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Sunday January 6, 2008

Not so cool with words



By Mark Hughes  

Publisher: Icon Books 

ISBN: 978-184046937-0 



Publisher: HarperCollins  



THERE is no doubt about Lewis Hamilton’s racing ability and pedigree when he is behind the wheel of that powerful McLaren-Mercedes Formula One car. No one had expected him to make such a spectacular impact in his F1 debut season.  

Hamilton only lost the World Championship title in the last race by a single point. Maybe it was just not meant to be or it was just sheer bad luck, but he is definitely one to look out for in the future. His racing ability and love for the sport has raised comparisons of him with former world champions Aryton Senna and Michael Schumacher. 

These are not nonsensical suggestions, but he will have to prove it in the coming years in my humble opinion. So with time on his side, why does he have to come out with a ghostwritten autobiography – My Story – so quickly after the conclusion of his first season in F1?  

He might have achieved a lot in his karting days, but there is still the business of winning F1. This seems to me the same scenario as the glut of English footballers (Wayne Rooney, Steven Gerrard, Ashley Cole and Frank Lampard, to name a few) who came up with commissioned autobiographies just after England’s failure in the 2006 FIFA World Cup.  

Maybe the businessman in Hamilton (or in his father) is telling him to take advantage of the situation and make a whole load of money (like he doesn’t have enough).  

Fair enough if that’s the case, but the book is poorly written anyway. There is no proper sequence to the events and everything seems to be all over the place. He seems to jump from one subject to another. He tends to repeat himself and sometimes even contradicts himself. In one chapter, he says that his father is his biggest fan; in another chapter, his biggest fan is his stepbrother, Nicholas.  

The writing is uninspiring, with the word “cool” being overused all the time. Winning a race is cool. Meeting rap stars is cool. I really got fed up with this word. In one chapter, he says, “Kuala Lumpur is a really cool city. It is modern with a lot of interesting old districts, and the atmosphere, the food and the weather are all just great.” 

Well, Kuala Lumpur might be a cool city but what does old districts mean? It’s just that Hamilton doesn’t explain himself.  

I think it would be better if he left the writing to the professionals. To get a better understanding of Hamilton and his journey, then maybe it’s best if you invested in his biography Lewis Hamilton – The Full Story written by F1’s top journalist Mark Hughes (not the football manager). 

Although I don’t agree with the title, the book does put into perspective how Hamilton progressed from his karting days to the dizzying heights of his F1 days. The writing is clear and chronicles delightfully what Hamilton went through from Hughes’ expert observations, newspaper reports and media interviews.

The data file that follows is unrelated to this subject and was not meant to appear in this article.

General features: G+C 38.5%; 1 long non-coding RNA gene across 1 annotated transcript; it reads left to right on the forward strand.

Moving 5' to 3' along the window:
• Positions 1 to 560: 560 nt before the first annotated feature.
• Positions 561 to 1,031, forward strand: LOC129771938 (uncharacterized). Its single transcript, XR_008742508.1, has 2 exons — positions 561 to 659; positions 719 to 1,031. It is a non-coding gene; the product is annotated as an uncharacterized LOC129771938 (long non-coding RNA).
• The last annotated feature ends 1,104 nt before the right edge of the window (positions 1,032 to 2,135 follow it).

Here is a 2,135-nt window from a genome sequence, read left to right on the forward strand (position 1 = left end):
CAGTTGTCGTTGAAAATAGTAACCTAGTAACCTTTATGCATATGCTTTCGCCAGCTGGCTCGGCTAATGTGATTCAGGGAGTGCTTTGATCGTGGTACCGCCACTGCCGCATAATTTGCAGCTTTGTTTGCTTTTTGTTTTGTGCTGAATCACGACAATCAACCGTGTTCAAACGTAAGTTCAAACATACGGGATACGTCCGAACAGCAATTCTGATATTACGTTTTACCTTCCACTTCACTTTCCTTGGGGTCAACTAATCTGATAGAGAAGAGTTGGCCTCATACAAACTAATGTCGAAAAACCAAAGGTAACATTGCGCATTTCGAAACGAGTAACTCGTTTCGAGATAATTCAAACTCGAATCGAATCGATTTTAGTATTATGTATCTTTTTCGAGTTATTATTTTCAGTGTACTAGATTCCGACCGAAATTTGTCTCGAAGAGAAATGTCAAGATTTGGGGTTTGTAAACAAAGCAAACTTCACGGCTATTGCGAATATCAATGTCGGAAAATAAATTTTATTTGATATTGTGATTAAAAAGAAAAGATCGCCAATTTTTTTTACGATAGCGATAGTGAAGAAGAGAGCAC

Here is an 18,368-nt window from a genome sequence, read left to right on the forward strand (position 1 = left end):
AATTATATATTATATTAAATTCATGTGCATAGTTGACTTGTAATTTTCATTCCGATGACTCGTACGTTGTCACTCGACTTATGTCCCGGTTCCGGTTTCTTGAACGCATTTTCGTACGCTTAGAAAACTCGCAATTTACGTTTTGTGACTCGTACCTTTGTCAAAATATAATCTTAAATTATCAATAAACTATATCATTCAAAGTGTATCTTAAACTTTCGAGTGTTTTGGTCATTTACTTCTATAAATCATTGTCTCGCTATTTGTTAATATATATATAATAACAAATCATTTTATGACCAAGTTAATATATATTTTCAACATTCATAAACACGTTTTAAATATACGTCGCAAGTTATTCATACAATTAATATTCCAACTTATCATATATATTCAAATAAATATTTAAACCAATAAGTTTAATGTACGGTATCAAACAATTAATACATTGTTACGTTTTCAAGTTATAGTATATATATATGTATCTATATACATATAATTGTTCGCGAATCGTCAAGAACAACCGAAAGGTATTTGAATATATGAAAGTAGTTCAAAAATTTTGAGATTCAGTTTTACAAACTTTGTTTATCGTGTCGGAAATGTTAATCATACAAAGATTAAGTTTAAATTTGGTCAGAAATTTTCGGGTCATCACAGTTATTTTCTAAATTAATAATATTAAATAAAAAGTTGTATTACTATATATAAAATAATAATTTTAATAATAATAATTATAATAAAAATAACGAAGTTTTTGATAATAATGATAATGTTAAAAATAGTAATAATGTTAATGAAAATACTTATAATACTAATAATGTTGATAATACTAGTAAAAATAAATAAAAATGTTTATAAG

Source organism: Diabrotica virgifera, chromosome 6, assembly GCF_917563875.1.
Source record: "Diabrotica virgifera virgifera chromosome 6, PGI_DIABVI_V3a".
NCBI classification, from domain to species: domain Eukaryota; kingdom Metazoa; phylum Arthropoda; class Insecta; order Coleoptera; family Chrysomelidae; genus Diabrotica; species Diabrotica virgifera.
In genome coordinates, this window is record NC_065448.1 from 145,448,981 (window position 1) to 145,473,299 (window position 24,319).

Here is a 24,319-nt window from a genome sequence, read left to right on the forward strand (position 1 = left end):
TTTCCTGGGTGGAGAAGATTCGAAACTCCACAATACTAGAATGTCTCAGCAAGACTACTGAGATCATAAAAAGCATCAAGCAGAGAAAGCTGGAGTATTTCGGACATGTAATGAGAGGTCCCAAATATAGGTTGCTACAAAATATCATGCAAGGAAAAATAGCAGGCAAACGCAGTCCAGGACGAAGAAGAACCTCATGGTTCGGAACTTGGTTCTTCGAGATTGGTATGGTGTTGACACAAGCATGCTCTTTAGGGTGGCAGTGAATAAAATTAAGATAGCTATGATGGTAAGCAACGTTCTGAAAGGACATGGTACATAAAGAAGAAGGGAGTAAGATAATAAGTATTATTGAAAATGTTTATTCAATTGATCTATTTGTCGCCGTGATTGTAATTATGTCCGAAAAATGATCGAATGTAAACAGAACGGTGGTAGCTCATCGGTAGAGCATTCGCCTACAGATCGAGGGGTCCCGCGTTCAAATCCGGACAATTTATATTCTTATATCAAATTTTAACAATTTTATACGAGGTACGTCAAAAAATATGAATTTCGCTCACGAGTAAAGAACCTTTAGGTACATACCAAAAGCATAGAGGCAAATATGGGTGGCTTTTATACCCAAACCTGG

What I particularly liked was input from Hamilton’s friends, colleagues, teammates, rivals and engineers. It is through the anecdotal evidence and observations of these people on the ground, that you learn how talented and humble Hamilton really is. You will understand the tough business of racing and the ruthlessness required to survive, displayed by Anthony Hamilton, Lewis’s father. This can be seen especially in Anthony’s dealings with McLaren boss, Ron Dennis.  

When talking about Hamilton’s first F1 season, Hughes explains every incident in detail, from Hamilton’s first race in Australia, the controversial qualifying incident in Hungary to his rivalry with teammate, Fernando Alonso. With an amazing simplicity, Hughes puts into context each incident’s bearing on what could be said was the most exciting F1 season in a long time.  

This book would also excite the racing fan because it educates on the technicalities and terms of F1 that you have heard of but don’t understand. How pit-stop strategies and different tyres make a huge difference in finishing first and second. I even learnt what graining and fuel-burn is. This book is really hard to put down and I recommend it to everyone, even the hardcore supporters of Ferrari.  

If there were a downside, it would be that Hamilton’s input comes mainly from media reports.  

Which brings us to the official autobiography. It might not be such a good read but it could prove inspiring for that youngster who dreams of making it big like Hamilton. However, if you’re interested in knowing why Hamilton’s that good and way above the rest, accelerate towards The Full Story. 


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